By Brian Messenger firstname.lastname@example.org
---- — METHUEN — The city’s 69 police patrolmen will receive a 10 percent raise July 1 under a new contract approved Monday.
The City Council approved the three-year pact by a 6-2 vote. Voting against the contract were Jeanne Pappalardo and Ron Marsan. Both councilors promised during their election campaigns last year not to vote for tax increases while in office.
Abstaining from the vote was Chairwoman Jennifer Kannan, whose son is currently in the police academy.
The contract runs from July 1, 2011, through June 30, 2014. City officials have said the 10 percent raise is equal to the pay cut patrolmen received in 2009. The contract does not include any back pay.
On Monday, Mayor Stephen Zanni told the City Council the 10 percent raise was offered to patrolmen in exchange for reductions to their education incentive pay increases, a concession that will eventually save the city “almost $1 million,” according to the mayor.
“Something big was given up,” Zanni told councilors. “That’s going to add tremendous savings over time for the city.”
Patrolmen and senior officers in Massachusetts have received education incentives totalling as much as 25 percent of their base pay under the Quinn Bill, a state law passed in the 1970s. Under the Quinn Bill, payment of those incentives were split between the state and municipality. But cities and towns have been left to cover the full amount since 2009, when state lawmakers stopped funding the bill.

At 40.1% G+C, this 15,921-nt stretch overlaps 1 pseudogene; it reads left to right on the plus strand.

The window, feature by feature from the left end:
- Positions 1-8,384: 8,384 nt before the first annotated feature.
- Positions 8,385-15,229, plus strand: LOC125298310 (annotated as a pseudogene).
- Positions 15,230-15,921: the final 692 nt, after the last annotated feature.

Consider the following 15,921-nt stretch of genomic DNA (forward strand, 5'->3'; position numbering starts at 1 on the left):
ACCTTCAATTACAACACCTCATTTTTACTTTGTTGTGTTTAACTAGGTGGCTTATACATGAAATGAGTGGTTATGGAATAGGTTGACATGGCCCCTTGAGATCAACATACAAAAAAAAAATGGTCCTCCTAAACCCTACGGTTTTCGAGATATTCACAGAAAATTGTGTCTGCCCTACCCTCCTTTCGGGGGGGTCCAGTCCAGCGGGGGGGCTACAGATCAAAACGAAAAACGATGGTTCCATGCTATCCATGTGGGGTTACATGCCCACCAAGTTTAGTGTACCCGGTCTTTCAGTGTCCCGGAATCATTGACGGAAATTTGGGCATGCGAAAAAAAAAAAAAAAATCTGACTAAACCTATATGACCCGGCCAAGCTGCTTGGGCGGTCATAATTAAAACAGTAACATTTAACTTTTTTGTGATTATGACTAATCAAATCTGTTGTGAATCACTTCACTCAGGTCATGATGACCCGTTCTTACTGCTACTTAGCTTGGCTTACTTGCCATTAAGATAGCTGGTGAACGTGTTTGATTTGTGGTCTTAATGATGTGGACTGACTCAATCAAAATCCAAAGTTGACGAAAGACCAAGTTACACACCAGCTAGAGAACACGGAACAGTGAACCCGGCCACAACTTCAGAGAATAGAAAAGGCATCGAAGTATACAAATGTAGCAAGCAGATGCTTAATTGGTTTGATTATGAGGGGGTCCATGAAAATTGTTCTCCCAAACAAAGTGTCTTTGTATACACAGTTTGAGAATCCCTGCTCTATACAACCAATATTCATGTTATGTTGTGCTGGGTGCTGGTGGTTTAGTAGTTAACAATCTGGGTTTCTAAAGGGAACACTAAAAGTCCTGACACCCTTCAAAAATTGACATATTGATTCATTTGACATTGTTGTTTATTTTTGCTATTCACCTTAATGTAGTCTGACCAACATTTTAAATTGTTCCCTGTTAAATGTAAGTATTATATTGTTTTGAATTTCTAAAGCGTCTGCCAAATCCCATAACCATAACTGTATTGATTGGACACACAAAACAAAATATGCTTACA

The current education incentive is a 10 percent raise for earning an associate’s degree in criminal justice, a 20 percent raise for a bachelor’s in criminal justice or a 25 percent raise for a master’s in criminal justice or a law degree.
Under their new contract, patrolmen hired next year will instead receive a flat increase of $2,000 for an associate’s degree, $4,000 for a bachelor’s degree and $6,000 for a master’s degree. Patrolmen who receive the existing Quinn bill-era incentive will continue to get it.
Zanni has said savings from the change will be not be felt for a few years, or until patrolmen currently with degrees begin to retire.
Other provisions under the contract include a $1,200 stipend for patrolmen who pass an annual fitness test. Uniform cleaning allowances will be increased from $700 to $900.
There are 69 patrolman positions budgeted at a total cost of $3.1 million in the current fiscal year budget.